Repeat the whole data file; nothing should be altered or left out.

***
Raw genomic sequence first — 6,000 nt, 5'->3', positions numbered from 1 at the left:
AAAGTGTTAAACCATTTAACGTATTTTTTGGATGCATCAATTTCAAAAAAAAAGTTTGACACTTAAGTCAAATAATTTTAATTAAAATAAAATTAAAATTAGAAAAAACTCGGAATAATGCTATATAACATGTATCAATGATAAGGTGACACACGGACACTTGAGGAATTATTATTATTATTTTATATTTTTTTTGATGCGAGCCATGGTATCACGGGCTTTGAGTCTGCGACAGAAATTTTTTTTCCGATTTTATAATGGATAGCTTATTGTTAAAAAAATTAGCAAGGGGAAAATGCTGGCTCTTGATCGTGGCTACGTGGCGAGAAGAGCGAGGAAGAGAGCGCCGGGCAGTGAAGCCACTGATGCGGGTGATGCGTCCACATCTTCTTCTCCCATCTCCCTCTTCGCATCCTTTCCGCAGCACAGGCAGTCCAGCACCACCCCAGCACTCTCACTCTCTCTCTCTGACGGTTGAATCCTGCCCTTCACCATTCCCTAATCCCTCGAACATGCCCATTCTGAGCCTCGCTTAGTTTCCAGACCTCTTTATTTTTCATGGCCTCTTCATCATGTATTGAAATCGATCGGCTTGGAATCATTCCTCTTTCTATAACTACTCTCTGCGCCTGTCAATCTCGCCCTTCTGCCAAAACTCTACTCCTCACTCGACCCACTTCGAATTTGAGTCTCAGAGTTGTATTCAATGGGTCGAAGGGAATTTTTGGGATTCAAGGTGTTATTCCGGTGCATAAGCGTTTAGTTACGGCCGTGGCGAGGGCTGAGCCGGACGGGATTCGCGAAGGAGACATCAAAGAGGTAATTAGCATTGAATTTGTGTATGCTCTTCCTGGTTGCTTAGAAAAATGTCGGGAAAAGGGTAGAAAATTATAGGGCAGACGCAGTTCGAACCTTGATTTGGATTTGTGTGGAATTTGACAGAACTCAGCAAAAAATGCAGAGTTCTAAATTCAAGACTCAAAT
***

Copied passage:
Raw genomic sequence first — 6,000 nt, 5'->3', positions numbered from 1 at the left:
AAAGTGTTAAACCATTTAACGTATTTTTTGGATGCATCAATTTCAAAAAAAAAGTTTGACACTTAAGTCAAATAATTTTAATTAAAATAAAATTAAAATTAGAAAAAACTCGGAATAATGCTATATAACATGTATCAATGATAAGGTGACACACGGACACTTGAGGAATTATTATTATTATTTTATATTTTTTTTGATGCGAGCCATGGTATCACGGGCTTTGAGTCTGCGACAGAAATTTTTTTTCCGATTTTATAATGGATAGCTTATTGTTAAAAAAATTAGCAAGGGGAAAATGCTGGCTCTTGATCGTGGCTACGTGGCGAGAAGAGCGAGGAAGAGAGCGCCGGGCAGTGAAGCCACTGATGCGGGTGATGCGTCCACATCTTCTTCTCCCATCTCCCTCTTCGCATCCTTTCCGCAGCACAGGCAGTCCAGCACCACCCCAGCACTCTCACTCTCTCTCTCTGACGGTTGAATCCTGCCCTTCACCATTCCCTAATCCCTCGAACATGCCCATTCTGAGCCTCGCTTAGTTTCCAGACCTCTTTATTTTTCATGGCCTCTTCATCATGTATTGAAATCGATCGGCTTGGAATCATTCCTCTTTCTATAACTACTCTCTGCGCCTGTCAATCTCGCCCTTCTGCCAAAACTCTACTCCTCACTCGACCCACTTCGAATTTGAGTCTCAGAGTTGTATTCAATGGGTCGAAGGGAATTTTTGGGATTCAAGGTGTTATTCCGGTGCATAAGCGTTTAGTTACGGCCGTGGCGAGGGCTGAGCCGGACGGGATTCGCGAAGGAGACATCAAAGAGGTAATTAGCATTGAATTTGTGTATGCTCTTCCTGGTTGCTTAGAAAAATGTCGGGAAAAGGGTAGAAAATTATAGGGCAGACGCAGTTCGAACCTTGATTTGGATTTGTGTGGAATTTGACAGAACTCAGCAAAAAATGCAGAGTTCTAAATTCAAGACTCAAAT